Recently, Om Malik wrote about old media being “unbundled,” just like telecom was. In telecom, once broadband came along, phone calls became just another application, no longer requiring a specially built, just-for-phone-calls network.
With television too, just-for-TV networks (e.g. the video portion of cable systems) are becoming much less necessary. Instead, with broadband access, everybody could just stream or download whatever they want whenever they want to whatever device they want. Television everywhere.
And it’s not just unbundling the shows from the wires (or spectrum) over which they’re delivered, but unbundling the shows from tired and ineffective aggregation – the channels that carry them. As Om points out:
Today, no one cares if … Fox or the USA Network carries House. What matters is House. The show has been unbundled from the distribution network, which in turn has shifted the value to the show and the not the distribution platform.
House has been “unbundled from the distribution network,” but in a grudging, and confusingly inconsistent way. On Hulu Plus (paid service), there’s a five-show inventory offered on an eight-day delay from broadcast, while over on Fox.com (free), five shows are offered on one-day delay for up to 30 days. That’s just for this show, this season. Actual mileage may vary, and we couldn’t be bothered checking Amazon, Apple, Google TV, Netflix, Rovi and who knows what else.
For now, linear TV is still the only way to deliver on television’s fundamental value proposition (and Hollywood’s economic foundation): mass audience reach. So networks still insist on anchoring their marquee fare squarely in prime-time “linear” exhibition, with a bit of Internet tinkering at the margins.
TV as an Application: Overcoming the Curse of Fragmentation
The barrier to media unbundling isn’t so much resistance to unbundling itself as it is figuring out how to make money if you do unbundle.
How do you find, build, and retain audiences big enough to make money while surviving the assault of ever more fragmented distribution and marketing inefficiency? If channels and genres aren’t good enough hooks for organizing content into viewer-understandable collections, what is? The 400-channel universe we already have makes this hard enough, never mind another layer of fragmentation piled on by the Internet.
But show that you have a better, cheaper way to build sizeable audiences irrespective of delivery technology, and even the most retrograde of Hollywood studios will open their doors to consider new exhibition and monetization rights (the cable industry, quite predictably, will be less than enthusiastic).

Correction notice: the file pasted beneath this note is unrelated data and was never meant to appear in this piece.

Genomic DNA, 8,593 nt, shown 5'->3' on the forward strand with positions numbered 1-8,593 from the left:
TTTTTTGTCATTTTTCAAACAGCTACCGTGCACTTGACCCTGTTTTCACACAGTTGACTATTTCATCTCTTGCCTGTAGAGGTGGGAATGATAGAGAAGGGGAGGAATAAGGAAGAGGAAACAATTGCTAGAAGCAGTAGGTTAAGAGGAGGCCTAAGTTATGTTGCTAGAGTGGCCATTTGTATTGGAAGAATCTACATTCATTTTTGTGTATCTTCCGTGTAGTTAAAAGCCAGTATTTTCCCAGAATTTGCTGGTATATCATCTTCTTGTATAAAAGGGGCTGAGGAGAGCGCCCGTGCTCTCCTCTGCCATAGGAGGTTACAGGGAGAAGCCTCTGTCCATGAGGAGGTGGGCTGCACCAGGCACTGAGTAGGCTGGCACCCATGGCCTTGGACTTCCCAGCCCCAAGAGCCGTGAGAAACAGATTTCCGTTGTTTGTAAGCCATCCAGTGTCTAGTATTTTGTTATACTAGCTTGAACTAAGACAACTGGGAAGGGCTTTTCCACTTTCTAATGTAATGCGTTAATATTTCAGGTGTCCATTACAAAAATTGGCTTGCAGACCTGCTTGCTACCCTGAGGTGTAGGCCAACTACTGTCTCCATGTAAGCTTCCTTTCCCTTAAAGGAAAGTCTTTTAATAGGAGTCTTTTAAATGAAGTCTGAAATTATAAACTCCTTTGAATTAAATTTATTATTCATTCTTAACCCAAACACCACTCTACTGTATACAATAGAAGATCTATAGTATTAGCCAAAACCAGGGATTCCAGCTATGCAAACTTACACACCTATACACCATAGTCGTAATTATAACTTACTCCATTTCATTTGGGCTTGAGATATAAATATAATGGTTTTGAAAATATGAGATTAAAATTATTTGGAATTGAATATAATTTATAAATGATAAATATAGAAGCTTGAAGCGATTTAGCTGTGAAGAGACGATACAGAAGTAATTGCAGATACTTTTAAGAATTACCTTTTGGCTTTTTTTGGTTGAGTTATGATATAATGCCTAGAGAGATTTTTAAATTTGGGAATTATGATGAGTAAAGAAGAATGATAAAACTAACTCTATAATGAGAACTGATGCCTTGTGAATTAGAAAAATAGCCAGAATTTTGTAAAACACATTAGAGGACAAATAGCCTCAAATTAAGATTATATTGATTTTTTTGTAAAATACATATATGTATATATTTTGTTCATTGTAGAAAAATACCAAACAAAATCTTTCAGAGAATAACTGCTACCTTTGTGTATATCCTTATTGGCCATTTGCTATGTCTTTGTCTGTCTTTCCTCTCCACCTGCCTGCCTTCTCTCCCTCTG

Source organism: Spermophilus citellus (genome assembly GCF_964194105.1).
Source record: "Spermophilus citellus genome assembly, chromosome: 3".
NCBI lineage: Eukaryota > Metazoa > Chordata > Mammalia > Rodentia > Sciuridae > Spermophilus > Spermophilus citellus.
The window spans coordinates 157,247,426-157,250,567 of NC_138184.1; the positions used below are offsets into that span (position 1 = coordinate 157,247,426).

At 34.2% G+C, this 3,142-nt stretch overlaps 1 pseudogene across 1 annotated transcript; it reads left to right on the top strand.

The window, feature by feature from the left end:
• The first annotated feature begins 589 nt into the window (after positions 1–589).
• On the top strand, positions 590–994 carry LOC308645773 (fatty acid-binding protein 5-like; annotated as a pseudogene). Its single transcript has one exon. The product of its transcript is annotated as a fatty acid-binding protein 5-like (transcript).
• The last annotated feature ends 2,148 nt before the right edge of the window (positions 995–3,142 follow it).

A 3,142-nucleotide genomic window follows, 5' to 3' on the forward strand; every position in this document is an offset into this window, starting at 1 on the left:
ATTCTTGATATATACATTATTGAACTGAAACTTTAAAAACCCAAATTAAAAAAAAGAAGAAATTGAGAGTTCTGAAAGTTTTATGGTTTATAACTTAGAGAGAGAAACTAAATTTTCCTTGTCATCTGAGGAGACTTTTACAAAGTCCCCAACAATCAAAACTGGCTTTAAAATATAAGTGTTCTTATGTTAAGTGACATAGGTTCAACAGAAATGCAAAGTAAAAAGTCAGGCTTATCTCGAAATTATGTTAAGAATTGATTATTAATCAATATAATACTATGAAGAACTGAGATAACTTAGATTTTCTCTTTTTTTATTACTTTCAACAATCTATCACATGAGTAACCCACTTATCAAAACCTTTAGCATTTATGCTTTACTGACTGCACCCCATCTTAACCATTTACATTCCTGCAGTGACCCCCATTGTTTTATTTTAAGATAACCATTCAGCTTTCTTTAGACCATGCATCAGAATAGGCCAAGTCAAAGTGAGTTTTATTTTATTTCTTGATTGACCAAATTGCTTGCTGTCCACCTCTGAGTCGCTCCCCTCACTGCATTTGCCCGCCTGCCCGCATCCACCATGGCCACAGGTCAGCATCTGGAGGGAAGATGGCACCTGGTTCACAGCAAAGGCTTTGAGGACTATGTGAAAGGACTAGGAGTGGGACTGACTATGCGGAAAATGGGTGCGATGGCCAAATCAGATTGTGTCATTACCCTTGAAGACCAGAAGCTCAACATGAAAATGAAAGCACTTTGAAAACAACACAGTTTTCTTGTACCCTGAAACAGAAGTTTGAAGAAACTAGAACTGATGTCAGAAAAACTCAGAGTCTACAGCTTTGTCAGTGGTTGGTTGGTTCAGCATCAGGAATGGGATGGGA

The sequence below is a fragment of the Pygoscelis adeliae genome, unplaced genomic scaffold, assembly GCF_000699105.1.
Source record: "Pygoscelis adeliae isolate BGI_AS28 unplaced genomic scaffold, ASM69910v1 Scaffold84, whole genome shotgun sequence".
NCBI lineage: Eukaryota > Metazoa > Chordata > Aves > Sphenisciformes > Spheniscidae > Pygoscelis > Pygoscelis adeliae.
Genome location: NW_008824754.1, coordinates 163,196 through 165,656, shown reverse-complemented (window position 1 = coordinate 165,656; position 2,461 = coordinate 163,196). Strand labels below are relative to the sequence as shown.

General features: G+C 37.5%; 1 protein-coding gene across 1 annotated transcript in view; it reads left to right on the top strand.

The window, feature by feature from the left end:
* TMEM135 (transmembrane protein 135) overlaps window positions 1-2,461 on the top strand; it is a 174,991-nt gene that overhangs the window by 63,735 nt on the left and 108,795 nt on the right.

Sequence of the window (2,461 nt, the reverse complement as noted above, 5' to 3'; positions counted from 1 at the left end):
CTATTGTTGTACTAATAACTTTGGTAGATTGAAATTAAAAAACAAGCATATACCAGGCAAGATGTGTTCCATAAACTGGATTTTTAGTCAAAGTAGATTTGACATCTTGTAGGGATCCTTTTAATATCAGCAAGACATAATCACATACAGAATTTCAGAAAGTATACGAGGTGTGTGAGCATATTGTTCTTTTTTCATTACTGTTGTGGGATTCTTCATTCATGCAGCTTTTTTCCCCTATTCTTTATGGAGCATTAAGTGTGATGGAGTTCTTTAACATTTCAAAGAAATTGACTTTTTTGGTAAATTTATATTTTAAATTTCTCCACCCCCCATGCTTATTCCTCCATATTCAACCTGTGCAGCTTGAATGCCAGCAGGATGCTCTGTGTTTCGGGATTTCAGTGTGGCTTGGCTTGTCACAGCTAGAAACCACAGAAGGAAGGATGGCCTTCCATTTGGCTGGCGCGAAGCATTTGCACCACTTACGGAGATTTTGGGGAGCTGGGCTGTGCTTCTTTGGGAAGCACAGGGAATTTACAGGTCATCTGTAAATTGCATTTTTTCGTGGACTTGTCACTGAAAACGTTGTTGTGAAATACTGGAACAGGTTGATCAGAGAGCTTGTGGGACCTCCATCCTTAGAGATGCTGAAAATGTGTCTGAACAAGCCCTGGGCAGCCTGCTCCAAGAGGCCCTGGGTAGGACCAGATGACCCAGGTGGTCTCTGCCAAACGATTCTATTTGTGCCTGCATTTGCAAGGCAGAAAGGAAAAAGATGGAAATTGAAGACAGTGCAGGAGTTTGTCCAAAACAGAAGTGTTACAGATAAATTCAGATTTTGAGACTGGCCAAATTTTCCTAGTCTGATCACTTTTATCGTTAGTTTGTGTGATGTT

The first step towards real “unbundling” is to put the viewer at the center of audience building — not channels, shows, or their massive (and massively inefficient) audience-seeking promotional campaigns.
Some time ago, watching TV got more complicated than just watching. It’s now about the entire experience of becoming aware of what’s out there, selecting what you’re interested in, actually watching it, organizing and prioritizing what you watch, sharing it with others, and being reminded and rewarded for staying engaged. And it’s about recognizing that viewers need tools they can use to shape themselves into communities and audiences.
So the second step is to frame whatever new unbundled way of watching TV you’re offering. You might emphasize some functions more than others, you might implement them in very different ways, you might paste together these functions from several sources. But the more lopsided or incomplete your application, the less useful it is, the less sustainably it will build and retain audiences, and the fewer viewer monetization options it will create.
Here are four quick hypothetical examples which illustrate the range of possibilities:
- Video portal: Hulu — or Yahoo – could be vastly upgraded to provide ways of discovering, keeping track of, sharing, and being rewarded for viewing shows that are widely-dispersed across hundreds of cable channels and web sources and, consequently, are today largely unwatched and invisible.
- Stand-alone service: A web-based service (with requisite iPhone, Android, etc. apps) could straddle all the major underlying sources of commercial video, including linear TV, but without actually delivering the programs themselves.
- Facebook TV: Social networks could provide “friend-sourced” discovery, recommendations, sharing and show-provided rewards.
- Cable plus: Instead of misbegotten DRM and authentication schemes for Internet video viewing, cable set-top boxes could leap two generations ahead of today’s DVRs to provide personalized viewing.
Imagine, too, that television is no longer about monetization through mass audience advertising alone. That each of the scenarios above provides new ways to monetize audience measurement, targeted advertising and promotion, merchandising, bypassing (or complementing) on-air commercials.
Television already is everywhere. What both viewers and Hollywood need are new ways to shape it to their mutual benefit.
Andrei Jezierski recently published “Television Everywhere: How Hollywood Can Take Back the Internet and Turn Digital Dimes Into Dollars.” He is a management consultant focusing on strategy and venture development for media and internet infrastructure companies. He was previously CEO of News Corp. JV/subsidiary Sky Latin America and a consultant at Booz-Allen & Hamilton.